St. Pauli actually should have put the dagger into Leipzig’s back on two different set pieces and another well run counter in the second half. All-in-all Pauli did hit the woodwork twice, so Pauli earned the win fair and square. Defending this way successfully is a skill.

It’s not St. Pauli’s fault that they played a destructive style – this is the only way any 2.Liga club can beat Leipzig’s talent. What else can you do against a team able to bring Davie Selke and Massimo Bruno off the bench (!) after 60 minutes? Besides, the FCP is back in the promotion conversation with this statement win and doesn’t have to apologize for anything.

Personally, I was torn apart emotionally during this match, I was loving St.Pauli’s David beating RB’s Goliath, but on the other hand I normally can’t stand destructive football and wanted RB to get rewarded for their beautiful build up play.

Takeaways for RB

There isn’t much RB’s squad or Rangnick could have done better. St.Pauli caught lightning in a bottle early, and, for RB, not a single lucky bounce or call by the ref went their way.

This game was a reminder that anything can happen during 90 minutes, no matter how well prepared you are or how much talent you have. Does anybody remember that match?

https://www.youtube.com/watch?v=RxiBdX5F2I8

The offensive formation Leipzig deploys will always give opponents openings for a counter attack. But normally, Rangnicks style creates more goals than it allows if the chance conversion rate is at least normal. During the last two games, RB wasted a ton of good chances by over-passing or getting fancy. Additionally, Leipzig scored the least number of goals of the top three teams, so offense might be a problem Rangnick needs to fix.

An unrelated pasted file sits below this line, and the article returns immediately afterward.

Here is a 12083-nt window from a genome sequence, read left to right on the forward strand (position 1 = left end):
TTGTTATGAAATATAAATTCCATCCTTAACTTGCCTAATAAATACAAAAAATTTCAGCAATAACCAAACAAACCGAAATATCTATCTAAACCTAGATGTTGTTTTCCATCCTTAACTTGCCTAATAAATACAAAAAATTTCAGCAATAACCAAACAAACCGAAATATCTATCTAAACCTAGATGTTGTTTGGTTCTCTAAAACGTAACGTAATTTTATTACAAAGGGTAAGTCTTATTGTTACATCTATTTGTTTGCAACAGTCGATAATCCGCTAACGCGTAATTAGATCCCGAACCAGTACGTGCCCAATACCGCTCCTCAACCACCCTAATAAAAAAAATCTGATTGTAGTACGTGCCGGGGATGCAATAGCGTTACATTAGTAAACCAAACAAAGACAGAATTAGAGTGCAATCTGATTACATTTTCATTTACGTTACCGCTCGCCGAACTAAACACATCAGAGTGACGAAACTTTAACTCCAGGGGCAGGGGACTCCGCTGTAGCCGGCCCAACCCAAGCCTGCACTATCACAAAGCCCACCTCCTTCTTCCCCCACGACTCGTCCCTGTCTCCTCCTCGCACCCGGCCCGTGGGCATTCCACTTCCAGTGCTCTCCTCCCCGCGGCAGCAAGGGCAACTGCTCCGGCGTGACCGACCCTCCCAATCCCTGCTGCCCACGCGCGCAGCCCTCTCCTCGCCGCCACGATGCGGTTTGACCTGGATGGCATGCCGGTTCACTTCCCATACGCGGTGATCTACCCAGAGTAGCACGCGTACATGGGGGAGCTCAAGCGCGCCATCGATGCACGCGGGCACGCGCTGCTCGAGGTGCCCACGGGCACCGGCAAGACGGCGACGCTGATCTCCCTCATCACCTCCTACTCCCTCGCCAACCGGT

Still I wouldn’t go as far as calling the St.Pauli game the blueprint for beating RB. After all, Pauli was extremely lucky not to be down or tied by halftime.

What was disappointing about RB was the away support. Leipzig’s had a proper amount of aways fans in the arena, but they were just standing there in silence when the game didn’t go their way, the same mentality could be seen in the player’s eyes. This is a young team and club that hasn’t been through many battles together, so they did not deal with adversity well and got frustrated a little too easy.

Another interesting story is that 2.Liga record signing and “8 million Euro man” Davie Selke wasn’t a starter for the second time in a row. When he was subbed in after an hour of play you could see why he was on the bench though.

Of the two, Yussuf Poulsen is simply a more complete striker. He can play with his back to the goal like Mario Mandzukic one minute then sprint at defenses like Thierry Henry the next. You can even feed Poulsen long balls, while Selke hasn’t added this aspect to his game yet and needs to bulk up more to play as a lone striker.

Promotion Race Implications

RB’s cushion to 4th place is down to 8 points after this matchday.

The good news: for all RB critics is that RB’s 6 game winning streak is over. This also was RB’s first away loss of the season.

The bad news: RB has 44 points at the moment, since the Relegation Playoffs were introduced point totals of 59, 62, 68, 65, 64, 63 and 67 were good for 2nd place & direct promotion. This breaks down to a 64 point average, which means Leipzig needs another 20 points or 6 wins with 13 games left to play. And this is not even factoring in that the teams chasing Leipzig will drop points. For example, Freiburg started the Rückrunde with two losses, Nürnberg drew Bochum on Monday so 15 points might even be enough.

Next Up

Union Berlin (12th in table).

Remaining Schedule

  • @Paderborn
  • Heidenheim
  • @Freiburg
  • 1860 Munich
  • @Nürnberg
  • Bochum
  • @Düsseldorf
  • Sandhausen
  • @K’lautern
  • Bielefeld
  • Karlsruhe SC
  • @Duisburg